5. Bahner U, Geiger H, Palkovits M, Ganten D, Michel J, Heidland A (1990) Atrial natriuretic peptides in brain nuclei of rats with inherited diabetes insipidus (Brattleboro rats). Neuroendocrinology 51:721–727PubMedCrossRefGoogle Scholar
  6. Benos DJ (1982) Amiloride: a molecular probe of sodium transport in tissues and cells. Am J Physiol 242:C131–C145PubMedGoogle Scholar
  7. Betz AL (1983a) Sodium transport from blood to brain: inhibition by furosemide and amiloride. J Neurochem 41:1158–1164PubMedCrossRefGoogle Scholar
  8. Betz AL (1983b) Sodium transport in capillaries isolated from rat brain. J Neurochem 41:1150–1157PubMedCrossRefGoogle Scholar
  9. Betz AL (1985) Epithelial properties of brain capillary endothelium. Fed Proc 44:2614–2615PubMedGoogle Scholar
  10. Betz AL (1991) An overview of the multiple functions of the blood-brain barrier. In: Brown RM, Frankenheim J (eds) NIDA technical review on drug bioavailability and the blood-brain barrier. US Government Printing Office Washington DCGoogle Scholar
  11. Betz AL, Coester HC (1990) Effect of steroids on edema and sodium uptake of the brain during focal ischemia in rats. Stroke 21:1199–1204PubMedCrossRefGoogle Scholar
  12. Betz AL, Goldstein GW (1978) Polarity of the blood-brain barrier: neutral aminoacid transport into isolated brain capillaries. Science 202:225–227PubMedCrossRefGoogle Scholar
  13. Betz AL, Goldstein GW (1981) The basis for active transport at the blood-brain barrier. In: Eisenberg HM, Suddith RL (eds) Adances in experimental medicine and biology. Plenum, New York, p 5Google Scholar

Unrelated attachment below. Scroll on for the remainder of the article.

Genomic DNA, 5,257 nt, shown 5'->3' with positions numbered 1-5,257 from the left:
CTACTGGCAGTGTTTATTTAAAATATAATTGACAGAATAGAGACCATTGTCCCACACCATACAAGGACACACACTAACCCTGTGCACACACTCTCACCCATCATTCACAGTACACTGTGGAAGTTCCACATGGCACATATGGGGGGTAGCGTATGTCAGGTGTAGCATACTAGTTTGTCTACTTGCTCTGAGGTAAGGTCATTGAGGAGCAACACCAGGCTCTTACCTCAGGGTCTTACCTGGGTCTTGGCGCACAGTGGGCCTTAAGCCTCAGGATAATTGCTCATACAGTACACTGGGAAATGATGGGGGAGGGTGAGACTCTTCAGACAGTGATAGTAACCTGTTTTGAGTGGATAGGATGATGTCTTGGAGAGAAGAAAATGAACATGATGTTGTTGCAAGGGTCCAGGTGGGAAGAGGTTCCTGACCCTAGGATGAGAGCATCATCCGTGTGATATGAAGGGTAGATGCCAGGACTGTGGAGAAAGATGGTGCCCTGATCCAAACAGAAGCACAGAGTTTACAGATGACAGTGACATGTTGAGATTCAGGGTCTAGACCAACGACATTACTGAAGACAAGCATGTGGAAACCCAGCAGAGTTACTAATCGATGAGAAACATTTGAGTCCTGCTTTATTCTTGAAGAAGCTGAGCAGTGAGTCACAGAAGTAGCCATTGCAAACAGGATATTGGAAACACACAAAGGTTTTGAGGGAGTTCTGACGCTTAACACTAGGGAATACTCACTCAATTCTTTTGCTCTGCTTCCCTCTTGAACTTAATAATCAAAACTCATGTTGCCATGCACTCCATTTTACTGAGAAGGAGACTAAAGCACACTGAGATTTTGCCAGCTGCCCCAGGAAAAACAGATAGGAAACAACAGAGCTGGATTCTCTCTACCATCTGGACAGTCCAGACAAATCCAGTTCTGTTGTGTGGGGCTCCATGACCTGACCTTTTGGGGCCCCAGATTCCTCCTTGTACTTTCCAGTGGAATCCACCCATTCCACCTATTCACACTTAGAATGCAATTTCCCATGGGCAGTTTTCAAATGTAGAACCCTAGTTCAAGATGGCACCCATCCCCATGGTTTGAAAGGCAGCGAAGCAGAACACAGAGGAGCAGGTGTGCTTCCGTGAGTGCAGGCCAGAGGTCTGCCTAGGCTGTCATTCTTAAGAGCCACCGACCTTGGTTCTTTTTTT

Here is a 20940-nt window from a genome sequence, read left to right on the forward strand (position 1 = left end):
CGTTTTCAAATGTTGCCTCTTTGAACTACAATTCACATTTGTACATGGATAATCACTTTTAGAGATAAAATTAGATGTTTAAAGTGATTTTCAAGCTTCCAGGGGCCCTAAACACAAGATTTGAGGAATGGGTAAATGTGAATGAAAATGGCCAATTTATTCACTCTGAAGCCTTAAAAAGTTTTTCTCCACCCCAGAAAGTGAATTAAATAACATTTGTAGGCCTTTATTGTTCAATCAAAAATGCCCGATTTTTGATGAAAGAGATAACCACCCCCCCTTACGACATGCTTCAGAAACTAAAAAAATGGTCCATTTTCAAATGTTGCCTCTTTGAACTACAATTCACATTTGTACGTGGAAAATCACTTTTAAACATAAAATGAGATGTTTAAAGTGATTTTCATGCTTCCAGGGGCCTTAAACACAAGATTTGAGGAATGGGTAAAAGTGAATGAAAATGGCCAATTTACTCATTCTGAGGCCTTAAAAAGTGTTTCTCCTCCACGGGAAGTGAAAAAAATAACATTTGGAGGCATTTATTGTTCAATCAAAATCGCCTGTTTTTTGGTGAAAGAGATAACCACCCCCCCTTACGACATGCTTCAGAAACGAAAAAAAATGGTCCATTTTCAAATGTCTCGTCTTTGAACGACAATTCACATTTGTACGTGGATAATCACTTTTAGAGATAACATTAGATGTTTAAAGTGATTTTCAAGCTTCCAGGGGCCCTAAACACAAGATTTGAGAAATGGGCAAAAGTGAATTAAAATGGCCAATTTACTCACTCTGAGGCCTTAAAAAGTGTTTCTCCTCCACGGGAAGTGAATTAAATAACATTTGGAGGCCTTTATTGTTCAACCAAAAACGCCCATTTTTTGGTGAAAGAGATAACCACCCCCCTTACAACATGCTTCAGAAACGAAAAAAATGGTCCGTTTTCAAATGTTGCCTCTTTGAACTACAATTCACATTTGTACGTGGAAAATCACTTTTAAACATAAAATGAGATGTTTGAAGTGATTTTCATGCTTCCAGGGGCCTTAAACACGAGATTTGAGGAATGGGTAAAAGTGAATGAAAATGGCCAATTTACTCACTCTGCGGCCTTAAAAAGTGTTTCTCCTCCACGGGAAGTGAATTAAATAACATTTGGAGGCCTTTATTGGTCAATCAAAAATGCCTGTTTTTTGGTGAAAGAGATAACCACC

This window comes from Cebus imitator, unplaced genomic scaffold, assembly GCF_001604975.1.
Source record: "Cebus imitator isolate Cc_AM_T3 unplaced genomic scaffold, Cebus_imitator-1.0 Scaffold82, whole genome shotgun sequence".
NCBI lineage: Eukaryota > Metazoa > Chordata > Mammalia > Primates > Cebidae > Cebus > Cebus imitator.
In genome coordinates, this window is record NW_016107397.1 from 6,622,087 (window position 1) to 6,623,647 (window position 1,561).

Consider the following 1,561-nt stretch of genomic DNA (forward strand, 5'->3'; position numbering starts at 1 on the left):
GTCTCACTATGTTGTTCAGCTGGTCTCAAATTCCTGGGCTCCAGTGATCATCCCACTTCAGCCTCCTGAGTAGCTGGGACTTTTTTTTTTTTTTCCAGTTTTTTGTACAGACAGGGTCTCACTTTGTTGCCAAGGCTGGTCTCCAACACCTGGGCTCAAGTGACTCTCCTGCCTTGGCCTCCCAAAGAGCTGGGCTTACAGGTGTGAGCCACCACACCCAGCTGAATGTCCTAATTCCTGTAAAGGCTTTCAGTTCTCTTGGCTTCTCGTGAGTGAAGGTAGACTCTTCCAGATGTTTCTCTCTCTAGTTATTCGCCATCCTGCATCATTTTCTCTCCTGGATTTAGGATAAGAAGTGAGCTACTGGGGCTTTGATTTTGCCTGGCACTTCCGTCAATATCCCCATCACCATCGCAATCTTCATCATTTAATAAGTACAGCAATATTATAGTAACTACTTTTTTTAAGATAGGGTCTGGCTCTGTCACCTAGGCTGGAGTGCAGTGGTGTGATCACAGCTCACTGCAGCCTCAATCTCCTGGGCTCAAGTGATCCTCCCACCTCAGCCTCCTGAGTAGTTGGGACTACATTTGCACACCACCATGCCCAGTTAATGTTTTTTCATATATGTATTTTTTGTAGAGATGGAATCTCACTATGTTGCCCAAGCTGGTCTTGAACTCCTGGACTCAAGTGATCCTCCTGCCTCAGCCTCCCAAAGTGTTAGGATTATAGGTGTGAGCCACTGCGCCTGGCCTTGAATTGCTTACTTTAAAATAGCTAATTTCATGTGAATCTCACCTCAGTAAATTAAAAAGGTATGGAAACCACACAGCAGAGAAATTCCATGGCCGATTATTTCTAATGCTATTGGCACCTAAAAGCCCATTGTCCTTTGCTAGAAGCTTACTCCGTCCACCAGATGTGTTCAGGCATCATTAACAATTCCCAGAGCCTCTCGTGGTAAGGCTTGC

14. Betz AL, Firth JA, Goldstein GW (1980) Polarity of the blood-brain barrier: distribution of enzymes between the luminal and antiluminal membranes of brain capillary endothelial cells. Brain Res 192:17–28PubMedCrossRefGoogle Scholar
  15. Betz AL, Ennis SR, Schielke GP (1989) Blood-brain barrier sodium transport limits development of brain edema during partial ischemia in gerbils. Stroke 20:1253–1259PubMedCrossRefGoogle Scholar
  16. Betz AL, Iannotti F, Hoff JT (1989) Brain edema: a classification based on blood-brain barrier integrity. Cerebrovasc Brain Metab Rev 1:133–154PubMedGoogle Scholar
  17. Bito LZ (1969) Blood-brain barrier: evidence for active cation transport between blood and the extracellular fluid of brain. Science 165:81–83PubMedCrossRefGoogle Scholar
  18. Bradbury M (1979) The concept of a blood-brain barrier. Wiley, ChichesterGoogle Scholar
  19. Bradbury MWB, Kleeman CR (1967) Stability of the potassium content of cerebrospinal fluid and brain. Am J Physiol 213:519–528PubMedGoogle Scholar
  20. Bradbury MWB, Stulcova B (1970) Efflux mechanism contributing to the stability of the potassium concentration in cerebrospinal fluid. J Physiol (Lond) 208:415–430Google Scholar